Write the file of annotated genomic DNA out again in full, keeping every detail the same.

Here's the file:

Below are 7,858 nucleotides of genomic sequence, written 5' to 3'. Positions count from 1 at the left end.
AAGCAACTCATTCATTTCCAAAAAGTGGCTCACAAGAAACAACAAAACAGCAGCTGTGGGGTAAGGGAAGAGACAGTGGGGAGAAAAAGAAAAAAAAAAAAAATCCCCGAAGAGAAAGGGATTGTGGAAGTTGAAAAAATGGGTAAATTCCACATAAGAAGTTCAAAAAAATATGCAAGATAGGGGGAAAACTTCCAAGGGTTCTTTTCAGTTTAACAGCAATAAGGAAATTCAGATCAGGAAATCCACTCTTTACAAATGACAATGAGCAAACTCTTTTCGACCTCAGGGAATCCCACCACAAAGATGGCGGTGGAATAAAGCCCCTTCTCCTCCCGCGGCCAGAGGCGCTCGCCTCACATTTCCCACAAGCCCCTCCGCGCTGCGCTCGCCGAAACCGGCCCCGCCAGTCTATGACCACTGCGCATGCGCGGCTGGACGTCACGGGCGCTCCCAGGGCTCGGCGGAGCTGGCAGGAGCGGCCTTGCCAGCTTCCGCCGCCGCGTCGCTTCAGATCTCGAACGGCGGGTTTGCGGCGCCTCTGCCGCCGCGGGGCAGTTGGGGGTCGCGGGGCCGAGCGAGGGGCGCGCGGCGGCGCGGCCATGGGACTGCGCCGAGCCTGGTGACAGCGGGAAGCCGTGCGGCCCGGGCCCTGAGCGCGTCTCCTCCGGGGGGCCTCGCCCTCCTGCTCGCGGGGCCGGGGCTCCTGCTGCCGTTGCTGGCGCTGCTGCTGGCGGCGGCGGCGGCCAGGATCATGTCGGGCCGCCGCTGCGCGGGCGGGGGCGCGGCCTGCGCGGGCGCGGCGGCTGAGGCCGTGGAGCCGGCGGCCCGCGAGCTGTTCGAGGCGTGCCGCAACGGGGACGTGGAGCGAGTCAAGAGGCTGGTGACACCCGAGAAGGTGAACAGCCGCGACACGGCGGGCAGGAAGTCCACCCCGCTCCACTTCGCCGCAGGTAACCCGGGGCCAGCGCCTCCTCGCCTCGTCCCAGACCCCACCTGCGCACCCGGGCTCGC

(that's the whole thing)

Below are 7,858 nucleotides of genomic sequence, written 5' to 3'. Positions count from 1 at the left end.
AAGCAACTCATTCATTTCCAAAAAGTGGCTCACAAGAAACAACAAAACAGCAGCTGTGGGGTAAGGGAAGAGACAGTGGGGAGAAAAAGAAAAAAAAAAAAAATCCCCGAAGAGAAAGGGATTGTGGAAGTTGAAAAAATGGGTAAATTCCACATAAGAAGTTCAAAAAAATATGCAAGATAGGGGGAAAACTTCCAAGGGTTCTTTTCAGTTTAACAGCAATAAGGAAATTCAGATCAGGAAATCCACTCTTTACAAATGACAATGAGCAAACTCTTTTCGACCTCAGGGAATCCCACCACAAAGATGGCGGTGGAATAAAGCCCCTTCTCCTCCCGCGGCCAGAGGCGCTCGCCTCACATTTCCCACAAGCCCCTCCGCGCTGCGCTCGCCGAAACCGGCCCCGCCAGTCTATGACCACTGCGCATGCGCGGCTGGACGTCACGGGCGCTCCCAGGGCTCGGCGGAGCTGGCAGGAGCGGCCTTGCCAGCTTCCGCCGCCGCGTCGCTTCAGATCTCGAACGGCGGGTTTGCGGCGCCTCTGCCGCCGCGGGGCAGTTGGGGGTCGCGGGGCCGAGCGAGGGGCGCGCGGCGGCGCGGCCATGGGACTGCGCCGAGCCTGGTGACAGCGGGAAGCCGTGCGGCCCGGGCCCTGAGCGCGTCTCCTCCGGGGGGCCTCGCCCTCCTGCTCGCGGGGCCGGGGCTCCTGCTGCCGTTGCTGGCGCTGCTGCTGGCGGCGGCGGCGGCCAGGATCATGTCGGGCCGCCGCTGCGCGGGCGGGGGCGCGGCCTGCGCGGGCGCGGCGGCTGAGGCCGTGGAGCCGGCGGCCCGCGAGCTGTTCGAGGCGTGCCGCAACGGGGACGTGGAGCGAGTCAAGAGGCTGGTGACACCCGAGAAGGTGAACAGCCGCGACACGGCGGGCAGGAAGTCCACCCCGCTCCACTTCGCCGCAGGTAACCCGGGGCCAGCGCCTCCTCGCCTCGTCCCAGACCCCACCTGCGCACCCGGGCTCGC